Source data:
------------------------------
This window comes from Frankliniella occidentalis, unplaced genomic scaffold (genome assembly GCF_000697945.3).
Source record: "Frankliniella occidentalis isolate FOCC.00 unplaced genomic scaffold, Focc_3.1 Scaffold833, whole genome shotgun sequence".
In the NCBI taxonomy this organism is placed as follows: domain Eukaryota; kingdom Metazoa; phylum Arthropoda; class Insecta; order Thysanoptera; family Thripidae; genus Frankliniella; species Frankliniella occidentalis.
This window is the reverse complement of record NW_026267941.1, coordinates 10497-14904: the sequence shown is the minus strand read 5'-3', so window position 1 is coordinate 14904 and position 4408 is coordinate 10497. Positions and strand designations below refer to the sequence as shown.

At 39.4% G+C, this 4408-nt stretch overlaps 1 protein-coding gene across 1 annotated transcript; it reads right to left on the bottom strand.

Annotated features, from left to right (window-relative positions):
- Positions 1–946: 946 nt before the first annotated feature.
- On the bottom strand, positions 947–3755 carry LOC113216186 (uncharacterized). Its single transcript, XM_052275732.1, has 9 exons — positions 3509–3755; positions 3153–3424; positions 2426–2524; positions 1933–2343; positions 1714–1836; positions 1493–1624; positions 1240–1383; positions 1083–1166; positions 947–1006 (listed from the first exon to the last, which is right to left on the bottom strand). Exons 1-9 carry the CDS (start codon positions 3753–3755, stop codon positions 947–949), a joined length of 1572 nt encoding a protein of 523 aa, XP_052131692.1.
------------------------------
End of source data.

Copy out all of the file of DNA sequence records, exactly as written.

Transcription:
This window comes from Frankliniella occidentalis, unplaced genomic scaffold (genome assembly GCF_000697945.3).
Source record: "Frankliniella occidentalis isolate FOCC.00 unplaced genomic scaffold, Focc_3.1 Scaffold833, whole genome shotgun sequence".
In the NCBI taxonomy this organism is placed as follows: domain Eukaryota; kingdom Metazoa; phylum Arthropoda; class Insecta; order Thysanoptera; family Thripidae; genus Frankliniella; species Frankliniella occidentalis.
This window is the reverse complement of record NW_026267941.1, coordinates 10497-14904: the sequence shown is the minus strand read 5'-3', so window position 1 is coordinate 14904 and position 4408 is coordinate 10497. Positions and strand designations below refer to the sequence as shown.

At 39.4% G+C, this 4408-nt stretch overlaps 1 protein-coding gene across 1 annotated transcript; it reads right to left on the bottom strand.

Annotated features, from left to right (window-relative positions):
- Positions 1–946: 946 nt before the first annotated feature.
- On the bottom strand, positions 947–3755 carry LOC113216186 (uncharacterized). Its single transcript, XM_052275732.1, has 9 exons — positions 3509–3755; positions 3153–3424; positions 2426–2524; positions 1933–2343; positions 1714–1836; positions 1493–1624; positions 1240–1383; positions 1083–1166; positions 947–1006 (listed from the first exon to the last, which is right to left on the bottom strand). Exons 1-9 carry the CDS (start codon positions 3753–3755, stop codon positions 947–949), a joined length of 1572 nt encoding a protein of 523 aa, XP_052131692.1.